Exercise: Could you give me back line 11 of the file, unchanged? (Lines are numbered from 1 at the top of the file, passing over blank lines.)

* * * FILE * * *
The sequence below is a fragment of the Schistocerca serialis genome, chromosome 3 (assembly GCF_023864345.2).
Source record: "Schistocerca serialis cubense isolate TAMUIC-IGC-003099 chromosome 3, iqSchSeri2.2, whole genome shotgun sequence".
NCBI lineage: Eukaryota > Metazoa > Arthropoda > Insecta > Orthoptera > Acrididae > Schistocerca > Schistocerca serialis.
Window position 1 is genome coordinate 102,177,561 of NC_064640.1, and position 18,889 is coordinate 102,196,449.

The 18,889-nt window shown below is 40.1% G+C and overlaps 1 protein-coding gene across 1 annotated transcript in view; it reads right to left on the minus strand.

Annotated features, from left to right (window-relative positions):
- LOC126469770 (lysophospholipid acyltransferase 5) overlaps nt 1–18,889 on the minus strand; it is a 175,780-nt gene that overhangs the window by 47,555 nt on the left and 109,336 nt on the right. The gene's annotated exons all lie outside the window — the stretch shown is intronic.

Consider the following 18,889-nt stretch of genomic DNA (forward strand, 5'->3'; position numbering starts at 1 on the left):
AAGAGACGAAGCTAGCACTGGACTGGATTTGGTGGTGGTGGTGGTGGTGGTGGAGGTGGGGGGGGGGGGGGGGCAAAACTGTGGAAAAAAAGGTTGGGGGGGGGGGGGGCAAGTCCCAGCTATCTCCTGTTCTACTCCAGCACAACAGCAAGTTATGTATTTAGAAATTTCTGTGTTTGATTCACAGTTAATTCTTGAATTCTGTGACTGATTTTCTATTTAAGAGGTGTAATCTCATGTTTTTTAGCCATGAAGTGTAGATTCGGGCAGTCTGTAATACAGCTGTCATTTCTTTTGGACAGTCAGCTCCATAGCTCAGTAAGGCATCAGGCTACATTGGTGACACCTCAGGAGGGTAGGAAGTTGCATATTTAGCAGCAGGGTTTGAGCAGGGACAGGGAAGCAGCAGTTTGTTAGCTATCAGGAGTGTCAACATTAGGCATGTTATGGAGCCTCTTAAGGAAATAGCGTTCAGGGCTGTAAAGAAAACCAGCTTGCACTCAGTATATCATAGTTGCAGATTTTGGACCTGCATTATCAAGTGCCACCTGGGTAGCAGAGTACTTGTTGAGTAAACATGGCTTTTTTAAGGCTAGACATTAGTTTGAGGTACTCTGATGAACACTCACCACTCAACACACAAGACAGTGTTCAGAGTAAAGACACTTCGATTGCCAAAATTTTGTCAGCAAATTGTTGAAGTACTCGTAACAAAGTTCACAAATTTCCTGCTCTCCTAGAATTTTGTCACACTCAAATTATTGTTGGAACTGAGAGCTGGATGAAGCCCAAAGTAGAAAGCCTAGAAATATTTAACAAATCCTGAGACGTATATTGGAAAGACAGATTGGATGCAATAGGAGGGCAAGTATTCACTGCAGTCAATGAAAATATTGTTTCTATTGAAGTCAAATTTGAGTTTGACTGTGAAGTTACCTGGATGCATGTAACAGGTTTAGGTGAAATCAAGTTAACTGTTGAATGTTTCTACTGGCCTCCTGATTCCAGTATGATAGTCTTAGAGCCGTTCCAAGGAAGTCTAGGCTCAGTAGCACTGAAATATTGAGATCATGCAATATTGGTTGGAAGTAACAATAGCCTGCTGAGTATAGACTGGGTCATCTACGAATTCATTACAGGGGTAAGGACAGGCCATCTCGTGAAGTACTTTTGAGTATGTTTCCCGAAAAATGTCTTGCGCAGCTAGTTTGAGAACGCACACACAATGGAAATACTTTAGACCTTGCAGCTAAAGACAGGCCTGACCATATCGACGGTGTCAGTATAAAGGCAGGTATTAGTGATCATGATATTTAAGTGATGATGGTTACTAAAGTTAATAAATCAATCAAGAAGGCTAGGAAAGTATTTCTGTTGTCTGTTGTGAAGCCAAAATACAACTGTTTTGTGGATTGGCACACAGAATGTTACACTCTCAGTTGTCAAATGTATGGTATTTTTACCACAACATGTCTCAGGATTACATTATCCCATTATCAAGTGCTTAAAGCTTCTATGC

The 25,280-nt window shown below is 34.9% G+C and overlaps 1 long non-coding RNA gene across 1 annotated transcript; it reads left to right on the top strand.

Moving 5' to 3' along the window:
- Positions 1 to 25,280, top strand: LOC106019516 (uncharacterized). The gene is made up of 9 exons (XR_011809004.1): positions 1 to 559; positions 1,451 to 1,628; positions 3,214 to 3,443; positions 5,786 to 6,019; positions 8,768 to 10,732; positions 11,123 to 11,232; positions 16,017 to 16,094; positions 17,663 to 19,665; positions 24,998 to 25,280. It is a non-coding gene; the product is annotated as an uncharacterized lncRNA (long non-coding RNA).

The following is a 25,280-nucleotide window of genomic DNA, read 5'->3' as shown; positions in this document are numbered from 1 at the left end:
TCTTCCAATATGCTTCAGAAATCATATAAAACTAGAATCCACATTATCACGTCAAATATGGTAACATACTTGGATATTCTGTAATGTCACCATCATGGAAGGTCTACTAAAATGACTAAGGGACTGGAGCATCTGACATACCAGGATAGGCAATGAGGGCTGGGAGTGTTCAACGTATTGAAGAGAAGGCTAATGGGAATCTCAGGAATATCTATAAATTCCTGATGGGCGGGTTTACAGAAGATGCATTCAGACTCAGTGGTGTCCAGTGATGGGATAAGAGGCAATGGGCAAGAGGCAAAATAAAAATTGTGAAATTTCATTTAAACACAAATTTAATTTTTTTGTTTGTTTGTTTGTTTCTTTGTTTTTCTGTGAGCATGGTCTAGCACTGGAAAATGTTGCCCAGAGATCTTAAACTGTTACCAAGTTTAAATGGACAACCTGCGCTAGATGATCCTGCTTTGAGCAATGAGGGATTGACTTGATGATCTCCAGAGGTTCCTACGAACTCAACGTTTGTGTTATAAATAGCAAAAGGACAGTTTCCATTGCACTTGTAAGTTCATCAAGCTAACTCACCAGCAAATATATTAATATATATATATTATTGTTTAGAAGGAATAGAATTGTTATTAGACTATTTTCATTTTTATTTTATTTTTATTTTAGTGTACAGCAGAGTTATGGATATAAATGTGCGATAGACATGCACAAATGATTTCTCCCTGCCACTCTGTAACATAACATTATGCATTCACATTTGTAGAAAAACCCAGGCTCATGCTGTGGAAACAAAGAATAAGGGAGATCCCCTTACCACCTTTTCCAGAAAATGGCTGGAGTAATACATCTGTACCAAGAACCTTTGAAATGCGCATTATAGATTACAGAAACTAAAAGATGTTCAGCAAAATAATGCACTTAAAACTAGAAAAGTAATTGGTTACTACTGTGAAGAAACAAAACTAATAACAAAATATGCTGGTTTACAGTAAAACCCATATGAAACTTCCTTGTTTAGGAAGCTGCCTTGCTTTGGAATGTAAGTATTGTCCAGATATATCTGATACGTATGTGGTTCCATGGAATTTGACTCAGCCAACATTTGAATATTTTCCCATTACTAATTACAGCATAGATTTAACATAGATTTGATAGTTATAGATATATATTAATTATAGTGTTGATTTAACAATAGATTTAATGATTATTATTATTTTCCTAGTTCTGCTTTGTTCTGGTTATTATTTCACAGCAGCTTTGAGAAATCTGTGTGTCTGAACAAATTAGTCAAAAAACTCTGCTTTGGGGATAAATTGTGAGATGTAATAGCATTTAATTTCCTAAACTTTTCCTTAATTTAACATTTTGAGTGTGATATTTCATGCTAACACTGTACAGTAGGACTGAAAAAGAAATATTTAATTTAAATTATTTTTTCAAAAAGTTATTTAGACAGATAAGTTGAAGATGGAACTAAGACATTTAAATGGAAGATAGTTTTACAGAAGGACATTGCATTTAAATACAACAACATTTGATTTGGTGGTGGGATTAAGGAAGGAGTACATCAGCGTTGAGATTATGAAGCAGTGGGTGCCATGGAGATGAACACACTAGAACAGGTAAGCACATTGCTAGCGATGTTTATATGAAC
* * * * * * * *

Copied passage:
Moving 5' to 3' along the window: